The owner of a “docile and perfect” American XL bully says it is not fair the whole breed is being punished because of the behaviour of a few.
Lindsey Beaumont, 43, who lives in Kingsnorth, Ashford, says her dog Rosie is a “lifeline” for her eldest son who has autism – offering him constant support.
But the Prime Minister has now promised to ban the breed following a spate of attacks – including a man being killed in Staffordshire last week.
There will not be a cull, but existing owners could face a requirement to neuter their dogs and muzzle them in public, the government’s chief vet has suggested.
But the Beaumont family say the generalisation that all XL bullies are dangerous is untrue and that Rosie is “an amazing family dog”.
Mrs Beaumont said: “She is so docile – that is in their nature. She is like a big cuddly bear.
“If she hears a child crying, she will stop. If my youngest is climbing a tree, she won’t continue walking. She will sit at the bottom of the tree and wait for him to come down.
“She can get excited – all dogs get excited. We tell her to go to her bed and she’ll calm down. We have never had any problems.”
The mother-of-two added Rosie is a “lifeline” for her eldest son, Joe, who has autism.
“If he closes down and is not able to speak what he is feeling or thinking, he will go to the dog. She is the constant support,” she said.
“It is unconditional love. She is the biggest comfort and help, and his lifeline.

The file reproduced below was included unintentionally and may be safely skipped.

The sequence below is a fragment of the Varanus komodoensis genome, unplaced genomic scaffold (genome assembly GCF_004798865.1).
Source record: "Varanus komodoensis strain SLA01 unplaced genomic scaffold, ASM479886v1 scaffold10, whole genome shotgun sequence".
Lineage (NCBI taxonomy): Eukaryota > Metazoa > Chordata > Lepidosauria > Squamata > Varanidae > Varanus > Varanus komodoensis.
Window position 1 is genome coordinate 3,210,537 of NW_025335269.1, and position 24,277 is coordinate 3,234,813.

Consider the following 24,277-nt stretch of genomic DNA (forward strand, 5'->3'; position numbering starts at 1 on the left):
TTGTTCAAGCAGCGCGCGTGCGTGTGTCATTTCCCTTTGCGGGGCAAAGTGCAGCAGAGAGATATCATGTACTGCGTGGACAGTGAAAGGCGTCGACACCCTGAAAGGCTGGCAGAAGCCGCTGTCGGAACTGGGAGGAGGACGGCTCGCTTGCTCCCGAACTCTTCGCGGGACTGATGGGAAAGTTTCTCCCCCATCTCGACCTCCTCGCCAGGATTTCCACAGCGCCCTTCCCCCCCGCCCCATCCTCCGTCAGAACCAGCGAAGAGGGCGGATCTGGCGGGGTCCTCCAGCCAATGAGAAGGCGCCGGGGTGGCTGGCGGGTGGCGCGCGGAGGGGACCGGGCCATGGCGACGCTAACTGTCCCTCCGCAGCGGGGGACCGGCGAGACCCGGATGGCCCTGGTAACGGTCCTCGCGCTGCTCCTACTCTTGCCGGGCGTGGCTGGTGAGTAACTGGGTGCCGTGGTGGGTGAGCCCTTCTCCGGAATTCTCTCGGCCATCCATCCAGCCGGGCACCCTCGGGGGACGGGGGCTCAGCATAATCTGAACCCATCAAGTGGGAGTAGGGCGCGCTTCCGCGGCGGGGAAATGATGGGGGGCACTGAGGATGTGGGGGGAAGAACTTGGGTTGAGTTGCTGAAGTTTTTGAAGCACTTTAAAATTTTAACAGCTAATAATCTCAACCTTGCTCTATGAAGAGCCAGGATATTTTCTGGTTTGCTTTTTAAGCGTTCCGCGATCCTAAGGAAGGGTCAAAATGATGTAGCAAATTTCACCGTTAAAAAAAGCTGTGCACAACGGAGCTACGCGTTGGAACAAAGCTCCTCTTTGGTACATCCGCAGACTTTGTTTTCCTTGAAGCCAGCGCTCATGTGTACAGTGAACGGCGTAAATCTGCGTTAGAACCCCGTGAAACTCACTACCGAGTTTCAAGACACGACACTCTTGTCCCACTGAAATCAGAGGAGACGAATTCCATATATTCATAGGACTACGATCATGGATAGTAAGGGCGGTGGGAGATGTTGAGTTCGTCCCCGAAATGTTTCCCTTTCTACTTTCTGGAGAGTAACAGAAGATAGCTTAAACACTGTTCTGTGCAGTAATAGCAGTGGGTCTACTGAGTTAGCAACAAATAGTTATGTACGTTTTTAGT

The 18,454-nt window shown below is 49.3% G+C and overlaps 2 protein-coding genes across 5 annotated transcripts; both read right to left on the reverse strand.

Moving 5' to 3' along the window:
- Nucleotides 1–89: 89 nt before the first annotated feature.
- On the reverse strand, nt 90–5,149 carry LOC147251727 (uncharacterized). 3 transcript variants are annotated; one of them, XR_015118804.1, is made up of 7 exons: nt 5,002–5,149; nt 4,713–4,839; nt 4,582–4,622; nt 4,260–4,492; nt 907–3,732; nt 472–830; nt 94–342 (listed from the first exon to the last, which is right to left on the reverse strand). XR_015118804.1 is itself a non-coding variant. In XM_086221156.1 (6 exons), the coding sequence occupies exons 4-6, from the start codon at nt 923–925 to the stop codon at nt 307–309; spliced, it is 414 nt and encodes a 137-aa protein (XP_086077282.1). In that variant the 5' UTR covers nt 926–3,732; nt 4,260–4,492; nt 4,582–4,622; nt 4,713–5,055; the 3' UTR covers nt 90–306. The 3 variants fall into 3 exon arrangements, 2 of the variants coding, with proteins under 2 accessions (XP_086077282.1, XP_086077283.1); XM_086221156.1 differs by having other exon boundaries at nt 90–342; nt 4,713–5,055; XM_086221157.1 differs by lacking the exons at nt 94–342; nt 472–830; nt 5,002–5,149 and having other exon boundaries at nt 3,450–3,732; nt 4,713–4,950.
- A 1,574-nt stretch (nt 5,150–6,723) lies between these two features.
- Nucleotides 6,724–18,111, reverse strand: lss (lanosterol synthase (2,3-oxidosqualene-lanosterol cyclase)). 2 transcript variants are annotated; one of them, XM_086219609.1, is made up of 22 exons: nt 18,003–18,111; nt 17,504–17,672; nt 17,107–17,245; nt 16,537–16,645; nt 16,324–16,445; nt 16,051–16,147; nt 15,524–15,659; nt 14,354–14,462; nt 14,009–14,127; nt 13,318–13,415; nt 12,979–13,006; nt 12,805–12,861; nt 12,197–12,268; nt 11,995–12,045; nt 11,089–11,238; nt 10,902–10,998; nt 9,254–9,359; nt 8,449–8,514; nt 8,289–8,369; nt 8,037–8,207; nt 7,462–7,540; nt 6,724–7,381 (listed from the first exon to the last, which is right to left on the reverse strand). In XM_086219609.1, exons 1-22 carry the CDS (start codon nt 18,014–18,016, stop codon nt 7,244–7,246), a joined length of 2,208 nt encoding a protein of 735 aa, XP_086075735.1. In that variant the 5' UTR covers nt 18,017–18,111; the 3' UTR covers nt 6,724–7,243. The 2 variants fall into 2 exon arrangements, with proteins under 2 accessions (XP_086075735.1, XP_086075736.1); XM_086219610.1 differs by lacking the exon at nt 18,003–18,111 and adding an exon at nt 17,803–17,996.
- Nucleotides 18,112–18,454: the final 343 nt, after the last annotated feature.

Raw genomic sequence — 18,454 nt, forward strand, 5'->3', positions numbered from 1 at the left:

“She is his emotional support and sometimes the only way I can get him to communicate.
“We all rely on her in different ways – she is a member of our family and brings us together.”
The family adopted Rosie when she was a pup three years ago, and Mrs Beaumont now says the breed is being “picked on”.
“I have to deal with it when I walk with her,” she said.
“I have had someone go through a bush to avoid her and people will cross the road.
“What is happening now is going to make it 10 million times worse because of the way the mainstream media are now portraying it and what the Prime Minister has decided to do.
“He said they are a danger to our children, but no, they are not.
“There might be some dogs in this breed that are, but you cannot make that generalisation about all dogs in the whole breed.
“It is not fair to just pick on a whole breed of dog because there may be only a handful of bad ones.”
Mrs Beaumont is concerned about Rosie having to wear a muzzle on walks when the new rules are enforced.
“I keep her on the lead all the time,” she said.
“I always have control of her.
“A muzzle is going to take away her walks. How can she be a dog if she can’t sniff, bite a stick or play with her ball?
“It is ridiculous and makes no sense.
“If she has to be muzzled that is going to take her quality of life away. If she is labelled as a dangerous dog, I won’t be able to have the freedom to take her places.
“When she gets hot, she pants and her tongue lulls out. Dogs use that to cool down so I would worry health-wise that it would be detrimental.”
Among those who have backed the ban on the breed is a woman from Whitstable whose dachshund puppy was “torn apart” by an American XL bully.
But Mrs Beaumont says rather than punishing all XL bullies, it should be “down to the owners”.
“Maybe there should be some sort of licence we need to be able to own a dog,” she said.
“Why should you be able to take away people’s right to be able to breed lovely family dogs?”
The first step of the move to ban American XL bullies is taking place this week, with police, vets and other experts helping to define the breed.
A consultation will then take place on the ban, which will come in by the end of 2023.